There is little in the lives of our new trio that suggests commonality other than the fact that they are all uncommonly elegant thinkers. Dr. James "Jay" Ogilvy left a post as a professor of philosophy at Yale to join SRI International, which was formerly the Stanford Research Institute but became independent from the university a few years before Jay arrived as the director of research in 1979. Jay went on to publish nine books and co-found the Global Business Network in 1987, and he continues to hang his hat from time to time at San Francisco's Presidio Graduate School, where until recently he was the dean and chief academic officer. His books include Many Dimensional Man, Creating Better Futures and, my favorite, Living Without a Goal. His first Stratfor column will appear here Jan. 7.

Dr. Luc De Keyser is a Belgian who was born in what is now the Democratic Republic of the Congo and currently lives in Denderleeuw and Antwerp. He serves as the chief medical information officer at Xperthis, the largest provider of hospital information systems solutions in Belgium. A medical doctor who earned his M.D. credentials from the University of Louvain, Luc completed his clinical clerkships, including a rotation in cardiac surgery, at Stanford's School of Medicine in 1976. He then returned to California in 1979 to study for a Ph.D. in medical information science at the University of California at San Francisco. After a stint as the chief clinical information systems officer in Europe for Digital Equipment Corp., Luc branched off in many directions, from pioneering work in multicenter clinical trials to pursuing a score of science-driven pursuits in medical ontologies, paleonutrition and other aspects of medicine that are beyond my understanding. Of direct interest, though, are his dissections of human conflict at different levels of social aggregation, using as a scalpel the unique behaviors that evolution wired into the Homo sapiens that we are today. His first Stratfor column will be published here Jan. 14.

And last but certainly not least, Dr. Ian Morris is the Jean and Rebecca Willard Professor of Classics and History at Stanford University. He has published 10 scholarly books and has directed excavations in Greece and Italy. His bestsellers include War! What Is It Good For? and Why the West Rules — For Now. Ian is British and received his Ph.D. from Cambridge University, but lest you think him a dainty English don, I believe he would not be offended if I mention that his grandfather was a member of the Communist Party. That my own father was a card carrier — at least until, like Ian's grandfather, he began to rethink his decision after the German attack on the Soviet Union in 1941 — is meaningful to me in a private way upon which I will not dwell; suffice it to say that communist parentage is trying on progeny. Ian's first Stratfor column will appear here on Jan. 21.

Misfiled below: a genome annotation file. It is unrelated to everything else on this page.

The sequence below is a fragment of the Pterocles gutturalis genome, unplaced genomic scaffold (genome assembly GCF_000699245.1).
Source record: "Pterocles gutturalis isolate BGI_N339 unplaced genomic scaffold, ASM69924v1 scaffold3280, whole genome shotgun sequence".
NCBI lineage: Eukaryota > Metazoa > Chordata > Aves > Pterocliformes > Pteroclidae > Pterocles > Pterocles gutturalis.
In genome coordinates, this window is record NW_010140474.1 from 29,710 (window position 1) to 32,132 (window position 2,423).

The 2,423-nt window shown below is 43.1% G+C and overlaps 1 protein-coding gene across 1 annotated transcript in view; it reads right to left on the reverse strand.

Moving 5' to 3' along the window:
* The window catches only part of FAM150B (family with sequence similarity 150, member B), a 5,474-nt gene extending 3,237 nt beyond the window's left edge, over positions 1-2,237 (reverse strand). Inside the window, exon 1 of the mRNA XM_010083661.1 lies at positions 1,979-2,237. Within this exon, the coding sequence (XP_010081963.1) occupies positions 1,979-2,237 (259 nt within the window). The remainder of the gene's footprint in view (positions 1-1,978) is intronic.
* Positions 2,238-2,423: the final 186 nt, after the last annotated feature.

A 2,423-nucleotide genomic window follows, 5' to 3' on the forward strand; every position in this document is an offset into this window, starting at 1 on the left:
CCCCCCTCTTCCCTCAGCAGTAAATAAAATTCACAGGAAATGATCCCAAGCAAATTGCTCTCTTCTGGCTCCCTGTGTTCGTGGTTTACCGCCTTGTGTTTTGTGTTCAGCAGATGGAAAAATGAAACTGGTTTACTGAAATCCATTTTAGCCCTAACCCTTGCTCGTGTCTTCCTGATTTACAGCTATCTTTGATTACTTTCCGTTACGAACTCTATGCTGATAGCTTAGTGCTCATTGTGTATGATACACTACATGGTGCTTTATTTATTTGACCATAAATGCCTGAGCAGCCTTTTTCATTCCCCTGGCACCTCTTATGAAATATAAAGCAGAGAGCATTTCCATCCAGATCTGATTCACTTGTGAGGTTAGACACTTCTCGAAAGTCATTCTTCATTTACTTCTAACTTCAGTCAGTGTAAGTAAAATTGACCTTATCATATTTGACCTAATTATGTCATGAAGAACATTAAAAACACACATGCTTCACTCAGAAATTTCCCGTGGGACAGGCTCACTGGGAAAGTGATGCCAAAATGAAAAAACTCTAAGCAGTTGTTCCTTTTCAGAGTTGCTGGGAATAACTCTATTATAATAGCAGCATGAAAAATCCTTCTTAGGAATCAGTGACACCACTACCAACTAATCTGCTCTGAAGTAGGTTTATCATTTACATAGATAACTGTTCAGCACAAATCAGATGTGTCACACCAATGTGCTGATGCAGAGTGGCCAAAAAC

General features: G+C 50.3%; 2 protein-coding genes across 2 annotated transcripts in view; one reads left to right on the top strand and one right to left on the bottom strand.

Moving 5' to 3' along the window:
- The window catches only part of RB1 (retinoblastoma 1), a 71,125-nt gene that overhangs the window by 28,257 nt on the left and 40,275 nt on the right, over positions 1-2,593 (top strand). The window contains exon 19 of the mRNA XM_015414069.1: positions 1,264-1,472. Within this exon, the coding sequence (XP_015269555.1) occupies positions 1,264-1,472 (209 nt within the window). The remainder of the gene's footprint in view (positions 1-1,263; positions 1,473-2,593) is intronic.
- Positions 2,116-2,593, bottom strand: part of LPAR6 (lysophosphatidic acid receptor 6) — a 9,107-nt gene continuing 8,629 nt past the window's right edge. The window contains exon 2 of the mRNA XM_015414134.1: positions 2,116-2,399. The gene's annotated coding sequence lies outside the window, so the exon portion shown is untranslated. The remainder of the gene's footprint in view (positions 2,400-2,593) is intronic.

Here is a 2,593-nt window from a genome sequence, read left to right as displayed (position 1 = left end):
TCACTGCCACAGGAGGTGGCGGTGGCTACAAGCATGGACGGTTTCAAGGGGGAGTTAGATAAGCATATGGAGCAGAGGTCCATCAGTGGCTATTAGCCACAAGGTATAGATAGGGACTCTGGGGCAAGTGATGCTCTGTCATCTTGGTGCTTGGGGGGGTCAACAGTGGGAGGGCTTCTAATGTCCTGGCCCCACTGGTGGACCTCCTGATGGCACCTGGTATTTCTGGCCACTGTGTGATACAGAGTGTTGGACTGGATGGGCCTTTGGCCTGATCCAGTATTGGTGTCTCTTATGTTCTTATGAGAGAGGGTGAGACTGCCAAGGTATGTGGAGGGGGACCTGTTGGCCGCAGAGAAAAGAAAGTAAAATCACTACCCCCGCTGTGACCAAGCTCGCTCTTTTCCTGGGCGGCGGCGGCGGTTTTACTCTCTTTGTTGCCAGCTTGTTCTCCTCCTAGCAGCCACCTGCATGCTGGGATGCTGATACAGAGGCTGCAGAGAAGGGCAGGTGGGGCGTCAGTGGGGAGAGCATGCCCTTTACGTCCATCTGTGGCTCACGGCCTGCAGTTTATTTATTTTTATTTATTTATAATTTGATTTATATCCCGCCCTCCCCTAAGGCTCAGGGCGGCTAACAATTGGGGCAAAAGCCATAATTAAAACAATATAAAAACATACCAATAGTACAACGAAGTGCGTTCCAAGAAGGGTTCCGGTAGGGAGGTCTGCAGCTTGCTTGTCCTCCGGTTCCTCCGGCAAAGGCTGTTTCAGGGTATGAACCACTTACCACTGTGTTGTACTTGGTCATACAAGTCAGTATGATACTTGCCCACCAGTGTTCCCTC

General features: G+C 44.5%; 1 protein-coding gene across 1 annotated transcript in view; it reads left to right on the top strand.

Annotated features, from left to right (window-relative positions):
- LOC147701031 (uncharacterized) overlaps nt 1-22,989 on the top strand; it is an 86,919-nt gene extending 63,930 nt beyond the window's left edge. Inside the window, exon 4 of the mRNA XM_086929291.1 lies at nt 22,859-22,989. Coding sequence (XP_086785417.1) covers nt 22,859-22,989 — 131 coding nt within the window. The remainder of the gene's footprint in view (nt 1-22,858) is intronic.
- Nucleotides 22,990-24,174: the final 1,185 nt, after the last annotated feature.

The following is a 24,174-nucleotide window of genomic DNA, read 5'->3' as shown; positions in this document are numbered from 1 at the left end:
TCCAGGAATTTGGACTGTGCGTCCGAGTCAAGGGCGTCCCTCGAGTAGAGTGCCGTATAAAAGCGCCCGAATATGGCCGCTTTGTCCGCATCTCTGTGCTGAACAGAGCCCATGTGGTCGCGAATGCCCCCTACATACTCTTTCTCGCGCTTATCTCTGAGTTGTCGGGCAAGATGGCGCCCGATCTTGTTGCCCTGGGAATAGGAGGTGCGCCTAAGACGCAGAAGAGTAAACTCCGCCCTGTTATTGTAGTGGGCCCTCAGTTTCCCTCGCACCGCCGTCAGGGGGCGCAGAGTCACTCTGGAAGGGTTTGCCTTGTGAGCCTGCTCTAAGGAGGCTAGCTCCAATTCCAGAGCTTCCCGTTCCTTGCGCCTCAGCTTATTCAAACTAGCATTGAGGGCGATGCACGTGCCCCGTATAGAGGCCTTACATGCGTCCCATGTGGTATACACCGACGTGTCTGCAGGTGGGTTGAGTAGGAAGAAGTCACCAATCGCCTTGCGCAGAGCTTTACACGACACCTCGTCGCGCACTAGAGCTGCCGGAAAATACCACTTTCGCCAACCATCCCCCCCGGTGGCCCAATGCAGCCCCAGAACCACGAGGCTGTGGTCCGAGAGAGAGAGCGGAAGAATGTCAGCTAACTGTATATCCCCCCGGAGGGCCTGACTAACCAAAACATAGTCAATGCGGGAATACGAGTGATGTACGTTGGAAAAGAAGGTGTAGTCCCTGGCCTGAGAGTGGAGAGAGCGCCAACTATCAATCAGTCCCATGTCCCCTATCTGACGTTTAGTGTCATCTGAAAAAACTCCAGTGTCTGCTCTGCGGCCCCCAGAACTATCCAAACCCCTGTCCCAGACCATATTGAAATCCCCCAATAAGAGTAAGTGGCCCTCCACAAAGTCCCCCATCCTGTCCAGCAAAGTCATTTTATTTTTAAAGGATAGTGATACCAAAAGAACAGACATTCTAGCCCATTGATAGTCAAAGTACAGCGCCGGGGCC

Alas, the word count at the top of my screen suggests that I'm getting a little carried away. We don't impose word count limitations on Stratfor contributors, but civil discourse is served by concision. I will close by saying that while we at this firm are deeply influenced by Immanuel Kant and reference Georg Wilhelm Friedrich Hegel in our methodology, we impose no dogmas or ideologies and work solely to examine the many dimensions of "geo" in our ongoing study of geopolitics. All we ask of Jay, Luc and Ian, along with the others who will be joining them, is that they set the octave. On behalf of my colleagues at Stratfor, I promise both our authors and our readers that we will do our best to furnish the accord. We will, in fact, give it our best shot.

Happy New Year's.

David D. Judson previously served as Stratfor’s editor-in-chief where he oversaw both the global network of the company’s information gathering area specialists as well as the publishing team in Austin that works with analysts to craft Stratfor’s work into written, video and graphic form.